According to the National Association of Manufacturers, intellectual property can comprise up to 80% of the value of a company’s knowledge portfolio, and theft of these resources costs U.S. businesses roughly $250 billion a year. Does your company have an adequate intellectual property strategy? Are its policies up to date with rapidly changing patent laws?

These are questions worth asking for any manufacturer whose activity involves innovation, research and development, new products or processes, or the use of products, processes or technologies created by other entities. We asked the intellectual property experts at four Louisiana law offices to give us a primer on today’s IP environment for manufacturers. In this series, you’ll find information on some threats you may not have considered and some best practices you may want to implement. You can find Part 1 of the series here.

Note: The information provided in this article is for informational purposes only. Before you make any decision that may have legal implications, you should consult with a qualified legal professional for specific legal advice tailored to your situation.

Warner DelauneWarner Delaune, a mechanical engineer and registered patent attorney at Baker Donelson, has prosecuted patent applications across a wide range of technologies, including manufacturing and construction equipment, medical and biomechanical devices, firearms and sporting goods, oil and gas exploration and production, and coastal erosion mitigation systems.

What advice do you have for manufacturers for implementing or updating their intellectual property strategies in 2016?

Delaune: All indications are that key technology advances in 2016 will come from robotics and artificial intelligence (AI), virtual reality, and building internet-based communications into just about everything. Biotech and pharmaceuticals will continue making great strides in health care, especially in high-resolution medical imaging, molecular treatment protocols and immunotherapy. If businesses are in these fields, the competition will be very high, meaning that many patent applications will be filed and prosecuted for slight variations in designs and processes, which can make the patent system much more difficult and complex to maneuver. That can include disputes between inventors and companies within the patent office itself, such as inter partes reviews, post grant reviews and reexaminations. Companies reliant on software will have to seriously consider whether it’s worth the effort to file patent applications on inventions embodied primarily in software, because recent case law and patent office guidelines have substantially narrowed the scope of how (if at all) software can be protected under patent laws.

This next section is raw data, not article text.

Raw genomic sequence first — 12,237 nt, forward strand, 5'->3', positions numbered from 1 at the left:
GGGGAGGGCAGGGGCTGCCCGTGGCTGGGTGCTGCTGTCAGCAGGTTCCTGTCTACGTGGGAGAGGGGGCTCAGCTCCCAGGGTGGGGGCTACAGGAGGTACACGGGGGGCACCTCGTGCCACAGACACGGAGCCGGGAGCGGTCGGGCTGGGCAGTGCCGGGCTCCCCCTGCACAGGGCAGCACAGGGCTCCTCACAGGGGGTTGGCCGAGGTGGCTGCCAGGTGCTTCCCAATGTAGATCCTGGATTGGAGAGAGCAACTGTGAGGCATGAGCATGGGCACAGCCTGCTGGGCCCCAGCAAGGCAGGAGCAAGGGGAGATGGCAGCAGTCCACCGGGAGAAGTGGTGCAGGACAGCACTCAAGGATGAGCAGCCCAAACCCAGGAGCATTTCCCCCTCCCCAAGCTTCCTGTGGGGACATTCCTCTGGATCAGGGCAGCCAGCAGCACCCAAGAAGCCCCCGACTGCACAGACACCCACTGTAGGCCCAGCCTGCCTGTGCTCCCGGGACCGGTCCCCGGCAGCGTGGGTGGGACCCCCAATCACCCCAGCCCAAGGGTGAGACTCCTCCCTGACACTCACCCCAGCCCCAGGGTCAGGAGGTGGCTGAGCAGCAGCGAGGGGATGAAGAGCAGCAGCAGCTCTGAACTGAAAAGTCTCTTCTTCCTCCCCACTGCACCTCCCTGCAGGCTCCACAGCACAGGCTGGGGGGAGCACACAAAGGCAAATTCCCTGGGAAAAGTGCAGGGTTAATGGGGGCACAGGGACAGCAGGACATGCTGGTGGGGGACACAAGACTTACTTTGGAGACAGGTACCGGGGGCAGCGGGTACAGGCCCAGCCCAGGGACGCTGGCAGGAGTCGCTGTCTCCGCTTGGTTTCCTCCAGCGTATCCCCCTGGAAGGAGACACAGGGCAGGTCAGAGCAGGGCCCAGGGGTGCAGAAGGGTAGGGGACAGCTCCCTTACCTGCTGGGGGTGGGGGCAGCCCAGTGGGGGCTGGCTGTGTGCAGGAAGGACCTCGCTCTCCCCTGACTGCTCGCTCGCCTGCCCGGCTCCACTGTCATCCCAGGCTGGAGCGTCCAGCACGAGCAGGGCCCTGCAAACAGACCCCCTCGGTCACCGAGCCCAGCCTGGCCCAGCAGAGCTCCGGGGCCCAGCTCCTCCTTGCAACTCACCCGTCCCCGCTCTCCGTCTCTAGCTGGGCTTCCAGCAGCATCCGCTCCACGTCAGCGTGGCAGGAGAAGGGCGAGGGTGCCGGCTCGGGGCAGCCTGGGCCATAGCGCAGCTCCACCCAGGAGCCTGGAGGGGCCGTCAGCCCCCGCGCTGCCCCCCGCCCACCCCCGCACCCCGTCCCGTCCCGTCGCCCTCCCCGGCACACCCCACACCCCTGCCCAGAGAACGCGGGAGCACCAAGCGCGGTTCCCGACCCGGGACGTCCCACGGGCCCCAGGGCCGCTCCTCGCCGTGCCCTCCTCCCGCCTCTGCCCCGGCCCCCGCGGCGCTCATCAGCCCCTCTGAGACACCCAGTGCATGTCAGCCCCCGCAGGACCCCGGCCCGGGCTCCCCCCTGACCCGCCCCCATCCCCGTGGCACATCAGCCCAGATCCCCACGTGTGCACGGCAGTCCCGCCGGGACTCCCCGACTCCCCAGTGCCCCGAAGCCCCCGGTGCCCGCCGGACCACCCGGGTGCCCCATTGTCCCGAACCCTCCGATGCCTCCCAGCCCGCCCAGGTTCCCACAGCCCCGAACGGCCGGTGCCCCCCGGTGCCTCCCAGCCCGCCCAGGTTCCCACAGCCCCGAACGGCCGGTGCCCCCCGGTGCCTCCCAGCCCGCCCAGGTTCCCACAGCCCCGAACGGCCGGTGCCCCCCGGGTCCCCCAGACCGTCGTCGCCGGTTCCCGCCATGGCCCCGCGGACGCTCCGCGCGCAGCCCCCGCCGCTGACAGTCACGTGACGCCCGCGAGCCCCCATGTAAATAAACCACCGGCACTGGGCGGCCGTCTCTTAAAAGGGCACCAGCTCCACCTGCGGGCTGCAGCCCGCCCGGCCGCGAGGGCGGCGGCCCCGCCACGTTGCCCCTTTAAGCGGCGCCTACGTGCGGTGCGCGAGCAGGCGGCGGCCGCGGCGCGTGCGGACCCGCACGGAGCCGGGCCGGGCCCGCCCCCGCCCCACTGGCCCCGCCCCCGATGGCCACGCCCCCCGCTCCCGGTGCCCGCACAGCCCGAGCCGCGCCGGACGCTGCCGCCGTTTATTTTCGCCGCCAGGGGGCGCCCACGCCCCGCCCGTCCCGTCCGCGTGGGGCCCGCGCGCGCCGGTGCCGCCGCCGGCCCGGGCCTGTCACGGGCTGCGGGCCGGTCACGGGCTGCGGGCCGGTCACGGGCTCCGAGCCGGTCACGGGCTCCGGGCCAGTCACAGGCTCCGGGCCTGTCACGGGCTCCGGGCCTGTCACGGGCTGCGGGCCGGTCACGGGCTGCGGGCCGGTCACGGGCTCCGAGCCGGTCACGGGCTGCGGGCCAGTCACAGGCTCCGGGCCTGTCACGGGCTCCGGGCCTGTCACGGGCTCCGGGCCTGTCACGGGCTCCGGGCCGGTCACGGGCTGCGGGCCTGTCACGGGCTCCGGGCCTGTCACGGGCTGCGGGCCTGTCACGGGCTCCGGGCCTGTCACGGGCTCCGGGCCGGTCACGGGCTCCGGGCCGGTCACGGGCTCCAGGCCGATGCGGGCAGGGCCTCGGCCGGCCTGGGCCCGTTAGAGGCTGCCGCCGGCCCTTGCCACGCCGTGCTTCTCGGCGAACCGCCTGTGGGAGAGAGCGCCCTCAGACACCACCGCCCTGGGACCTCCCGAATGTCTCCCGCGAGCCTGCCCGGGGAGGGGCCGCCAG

Companies who are in energy, construction, automotive, aerospace and similar industries will not see anything different in 2016 than in the past eight-10 years in terms of patent practice, so the advice of “file early and often” remains the best advice. Specifically, establishing early filing dates by submitting frequent provisional patent applications as inventions are developed and improved will provide a more robust basis for any later nonprovisional U.S. applications and international counterpart applications.

For companies with larger patent portfolios across a wide range of technologies, it would be prudent to review which of those assets are actually producing revenue or some concrete defensive value. Patent assets which are not significantly contributing to the business may still be monetized through sale or license to other companies, resulting in a more manageable and less expensive portfolio, particularly in industries that are affected by recession or low prices of oil and natural gas.

What is new or most important in today’s patent law that manufacturers should be aware of?

Delaune: Although not a new concept, clients in the manufacturing sector (less so in the software, internet or chemical sectors) deal with equipment and systems that are primarily physical in structure and function. In other words, the nature of those devices and processes makes it relatively easy for competitors to see, learn and copy their features. Contrast this with chemicals, where trade secret protection of a formula may be difficult to determine or reverse engineer, or software code that can be encrypted to avoid duplication. For inventions in the manufacturing world, it’s harder for companies to rely upon practical methods (such as secrets, encryption and security measures) to prevent competitors from “stealing the idea,” so the most valuable form of protection will often be legal protection through utility and design patents.